Critical Thinking in Psychology

Course Details

Course Number
PSYC 4303
Section Number
PSYC 4303
Fall 2014
Prothro-Yeager Hall
Classroom Number
Days & Times


Critical Thinking in Psychology

PSYC 4303-101

Fall, 2014


Professor:  Paul C. Guthrie, Ph.D.

Office:  O-113

Office Hours: 10:00 – 12:00, 1:00 – 2:30, MW; 9:00 – 11:00, 1:00 – 2:30, TR

Phone:  397-4178


Class Time:  9:00 – 9:50, MWF                                            

Location:  PY 101




There is no text for this class. I will send you readings as needed.


Course Objectives: This course in intended to be an introduction to the process of critical thinking, and the application of this method to some of the more interesting and controversial topics in psychology.


Course Description:  Material will be presented in the form of class lectures and discussion, as well as reading assignments. The first part of the semester will undoubtedly be weighted toward lecture, but it is my hope that class discussion will occur throughout the semester. We are going to spend some time learning about the definition and process of critical thinking, then we are going to apply those processes to increasingly complex topics. Throughout the semester, there will be a focus on applying critical thinking to a number of controversial issues relevant to contemporary psychology.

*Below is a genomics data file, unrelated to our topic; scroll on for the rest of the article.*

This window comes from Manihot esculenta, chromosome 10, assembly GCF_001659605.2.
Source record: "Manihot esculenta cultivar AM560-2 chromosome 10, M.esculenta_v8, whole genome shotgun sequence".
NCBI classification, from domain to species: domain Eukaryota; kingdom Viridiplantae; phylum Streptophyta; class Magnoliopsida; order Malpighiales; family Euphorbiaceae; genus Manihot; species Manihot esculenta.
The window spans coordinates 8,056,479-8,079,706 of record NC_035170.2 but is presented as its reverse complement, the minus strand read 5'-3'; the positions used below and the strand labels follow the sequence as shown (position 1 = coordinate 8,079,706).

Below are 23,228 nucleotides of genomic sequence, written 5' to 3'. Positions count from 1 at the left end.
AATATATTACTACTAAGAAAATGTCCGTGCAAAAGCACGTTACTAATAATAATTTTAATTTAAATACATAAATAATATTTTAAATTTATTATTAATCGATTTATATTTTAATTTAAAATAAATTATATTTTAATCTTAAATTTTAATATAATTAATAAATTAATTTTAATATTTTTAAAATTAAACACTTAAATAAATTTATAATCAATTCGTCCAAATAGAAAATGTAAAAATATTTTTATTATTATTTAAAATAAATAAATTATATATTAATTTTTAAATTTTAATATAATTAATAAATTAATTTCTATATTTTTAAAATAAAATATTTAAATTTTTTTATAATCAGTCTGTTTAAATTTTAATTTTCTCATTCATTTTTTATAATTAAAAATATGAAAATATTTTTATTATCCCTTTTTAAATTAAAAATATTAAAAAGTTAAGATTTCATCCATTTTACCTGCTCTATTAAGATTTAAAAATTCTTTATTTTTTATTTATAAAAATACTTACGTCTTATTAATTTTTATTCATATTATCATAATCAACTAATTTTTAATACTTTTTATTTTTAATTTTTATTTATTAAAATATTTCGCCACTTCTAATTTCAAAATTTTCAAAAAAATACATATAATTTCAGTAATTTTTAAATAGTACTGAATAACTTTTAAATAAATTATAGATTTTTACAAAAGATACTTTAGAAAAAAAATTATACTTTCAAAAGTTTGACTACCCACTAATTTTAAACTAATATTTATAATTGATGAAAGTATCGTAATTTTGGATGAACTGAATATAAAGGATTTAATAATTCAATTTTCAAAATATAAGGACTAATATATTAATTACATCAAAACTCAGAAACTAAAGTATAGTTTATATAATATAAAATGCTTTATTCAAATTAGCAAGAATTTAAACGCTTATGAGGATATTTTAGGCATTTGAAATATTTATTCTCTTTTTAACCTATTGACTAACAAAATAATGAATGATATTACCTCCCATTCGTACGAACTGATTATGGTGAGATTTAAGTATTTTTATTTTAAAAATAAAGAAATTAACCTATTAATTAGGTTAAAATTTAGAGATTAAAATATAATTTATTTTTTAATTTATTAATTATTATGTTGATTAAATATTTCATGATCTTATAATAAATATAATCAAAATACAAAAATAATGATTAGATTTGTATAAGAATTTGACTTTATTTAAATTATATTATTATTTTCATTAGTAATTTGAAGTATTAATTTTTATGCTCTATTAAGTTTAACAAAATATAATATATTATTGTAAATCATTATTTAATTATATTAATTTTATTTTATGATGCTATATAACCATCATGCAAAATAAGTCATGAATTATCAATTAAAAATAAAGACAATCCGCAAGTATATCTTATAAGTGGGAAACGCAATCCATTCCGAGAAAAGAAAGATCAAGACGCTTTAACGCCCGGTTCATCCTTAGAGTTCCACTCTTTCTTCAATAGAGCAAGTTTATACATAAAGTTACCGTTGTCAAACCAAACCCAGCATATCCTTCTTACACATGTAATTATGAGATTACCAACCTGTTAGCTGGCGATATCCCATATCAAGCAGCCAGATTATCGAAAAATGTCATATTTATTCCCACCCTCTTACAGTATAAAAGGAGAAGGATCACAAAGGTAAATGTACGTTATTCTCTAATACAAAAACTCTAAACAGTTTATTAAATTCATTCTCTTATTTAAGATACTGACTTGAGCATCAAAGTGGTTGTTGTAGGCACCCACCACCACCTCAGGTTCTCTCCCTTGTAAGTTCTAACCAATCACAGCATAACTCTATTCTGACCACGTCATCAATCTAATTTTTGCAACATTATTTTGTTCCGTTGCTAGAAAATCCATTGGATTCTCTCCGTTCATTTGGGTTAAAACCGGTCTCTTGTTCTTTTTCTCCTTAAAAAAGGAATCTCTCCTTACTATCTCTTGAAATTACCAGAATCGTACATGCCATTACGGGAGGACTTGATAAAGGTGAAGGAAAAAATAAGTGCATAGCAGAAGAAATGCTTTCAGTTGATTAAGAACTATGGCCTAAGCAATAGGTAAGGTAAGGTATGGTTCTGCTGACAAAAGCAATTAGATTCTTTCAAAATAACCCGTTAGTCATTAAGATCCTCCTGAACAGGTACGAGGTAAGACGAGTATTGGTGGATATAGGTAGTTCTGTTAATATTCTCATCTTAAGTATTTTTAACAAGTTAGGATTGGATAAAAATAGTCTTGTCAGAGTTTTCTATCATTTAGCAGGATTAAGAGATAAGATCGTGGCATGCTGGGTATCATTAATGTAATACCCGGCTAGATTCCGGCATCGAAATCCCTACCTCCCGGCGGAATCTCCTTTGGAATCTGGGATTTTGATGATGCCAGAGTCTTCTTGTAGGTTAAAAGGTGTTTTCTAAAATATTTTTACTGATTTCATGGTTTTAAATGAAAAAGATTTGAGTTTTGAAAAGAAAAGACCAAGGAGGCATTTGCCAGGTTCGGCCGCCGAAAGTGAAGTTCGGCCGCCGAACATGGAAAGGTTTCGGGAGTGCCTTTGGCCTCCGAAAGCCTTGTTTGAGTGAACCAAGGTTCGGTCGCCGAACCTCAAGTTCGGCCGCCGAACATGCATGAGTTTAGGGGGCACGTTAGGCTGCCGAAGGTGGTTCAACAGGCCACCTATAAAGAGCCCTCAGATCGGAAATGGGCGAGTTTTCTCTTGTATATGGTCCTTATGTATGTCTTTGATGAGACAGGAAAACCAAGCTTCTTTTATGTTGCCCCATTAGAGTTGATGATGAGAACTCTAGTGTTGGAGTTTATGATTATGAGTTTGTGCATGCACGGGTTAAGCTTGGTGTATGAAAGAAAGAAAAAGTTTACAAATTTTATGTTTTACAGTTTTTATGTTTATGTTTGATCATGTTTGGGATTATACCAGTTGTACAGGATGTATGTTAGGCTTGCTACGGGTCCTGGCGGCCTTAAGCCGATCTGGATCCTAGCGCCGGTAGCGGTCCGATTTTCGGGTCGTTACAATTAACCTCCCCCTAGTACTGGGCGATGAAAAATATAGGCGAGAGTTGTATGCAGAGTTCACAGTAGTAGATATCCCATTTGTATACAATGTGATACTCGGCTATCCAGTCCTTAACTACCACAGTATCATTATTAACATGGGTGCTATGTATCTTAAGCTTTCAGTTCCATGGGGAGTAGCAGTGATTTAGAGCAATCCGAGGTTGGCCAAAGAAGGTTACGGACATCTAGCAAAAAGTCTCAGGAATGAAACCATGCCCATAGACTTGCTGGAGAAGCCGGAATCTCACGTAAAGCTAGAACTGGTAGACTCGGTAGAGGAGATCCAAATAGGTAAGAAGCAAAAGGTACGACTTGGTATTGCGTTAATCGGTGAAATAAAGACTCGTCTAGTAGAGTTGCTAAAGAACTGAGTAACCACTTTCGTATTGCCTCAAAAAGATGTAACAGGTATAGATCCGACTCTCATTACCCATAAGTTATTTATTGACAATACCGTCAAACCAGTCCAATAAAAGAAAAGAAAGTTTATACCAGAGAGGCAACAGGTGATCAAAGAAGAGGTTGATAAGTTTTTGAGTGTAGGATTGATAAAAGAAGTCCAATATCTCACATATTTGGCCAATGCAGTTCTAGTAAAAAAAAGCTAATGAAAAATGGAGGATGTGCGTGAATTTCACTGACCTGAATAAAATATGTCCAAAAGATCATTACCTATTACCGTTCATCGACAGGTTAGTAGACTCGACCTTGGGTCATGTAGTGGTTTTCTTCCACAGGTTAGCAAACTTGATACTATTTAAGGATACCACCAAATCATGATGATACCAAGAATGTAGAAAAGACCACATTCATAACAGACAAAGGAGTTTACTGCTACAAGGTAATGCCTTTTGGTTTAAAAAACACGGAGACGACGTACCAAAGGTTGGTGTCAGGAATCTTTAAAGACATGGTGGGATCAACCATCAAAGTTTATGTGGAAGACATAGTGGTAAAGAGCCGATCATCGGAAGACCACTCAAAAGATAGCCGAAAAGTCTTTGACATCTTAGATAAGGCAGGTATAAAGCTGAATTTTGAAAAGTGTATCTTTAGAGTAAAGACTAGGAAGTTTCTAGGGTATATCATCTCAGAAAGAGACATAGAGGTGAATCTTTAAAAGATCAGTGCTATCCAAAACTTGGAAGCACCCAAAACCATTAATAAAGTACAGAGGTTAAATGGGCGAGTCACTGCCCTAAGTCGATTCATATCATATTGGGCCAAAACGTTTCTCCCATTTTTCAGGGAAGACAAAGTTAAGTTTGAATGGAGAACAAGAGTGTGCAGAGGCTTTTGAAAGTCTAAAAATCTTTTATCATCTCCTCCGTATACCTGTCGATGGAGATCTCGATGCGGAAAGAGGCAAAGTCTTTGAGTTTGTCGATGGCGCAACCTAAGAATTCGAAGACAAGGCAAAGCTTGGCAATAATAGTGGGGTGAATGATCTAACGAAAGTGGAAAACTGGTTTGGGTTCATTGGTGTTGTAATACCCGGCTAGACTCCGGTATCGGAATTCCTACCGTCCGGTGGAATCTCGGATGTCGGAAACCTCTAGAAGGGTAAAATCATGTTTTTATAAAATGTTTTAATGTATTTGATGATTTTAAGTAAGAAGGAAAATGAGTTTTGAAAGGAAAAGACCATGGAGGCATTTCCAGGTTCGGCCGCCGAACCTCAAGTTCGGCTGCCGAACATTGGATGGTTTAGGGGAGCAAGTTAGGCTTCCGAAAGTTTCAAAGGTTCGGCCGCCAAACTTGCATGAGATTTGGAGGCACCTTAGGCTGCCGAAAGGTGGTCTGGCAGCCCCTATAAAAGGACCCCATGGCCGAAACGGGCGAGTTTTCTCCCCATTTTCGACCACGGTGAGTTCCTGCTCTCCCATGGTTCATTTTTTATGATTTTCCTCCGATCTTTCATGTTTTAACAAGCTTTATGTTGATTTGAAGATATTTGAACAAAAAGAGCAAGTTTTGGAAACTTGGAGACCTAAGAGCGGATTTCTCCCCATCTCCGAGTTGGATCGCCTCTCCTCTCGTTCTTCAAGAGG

A major portion of your grade in this class will be based on your semester project, which will consist of creating and presenting a poster demonstrating application of critical thinking skills. Projects have to be approved by Dr. Guthrie.

In addition to the project, students are required to keep a journal, in which newspaper, magazine, or journal articles are to be analyzed critically. Journals are to be brought to class, where they may serve as sources of discussion. Journals will be turned in for grading on the last Friday of every month (9/26, 10/31, and 12/5).


There will be four exams, including the final. Exams may include some multiple-choice questions, but will primarily consist of essay questions.



Tentative Reading and Exam Schedule


(8/25 – 9/15) Introduction to Critical Thinking

            No class on 9/1

            Exam I on 9/15


(9/17 – 10/10) Natural Barriers to Critical Thinking

            Journal Assignment #1 due 9/26

            Exam II on 10/10


(10/13 – 11/7) External Barriers to Critical Thinking

            Journal Assignment #2 due 10/31

            Exam III on 11/7


(11/10 – 12/5) Critical Thinking in Science (and Psychology, in particular)

            No class on 11/14 or

            Journal Assignment #3 due 12/5


Final Exam: Monday, 12/8 at 8:00 – 10:00


Grades:  Exams                                   (4 @ 100 points each)             A = 562 - 625  points                 Journal                                 (3 @ 25 points each)               B = 500 - 561 points

               Project                                  (100 points)                             C = 437 - 499 points

               Class Participation               (50 points)                               D = 375 - 436 points                                                                                                               F = < 375 points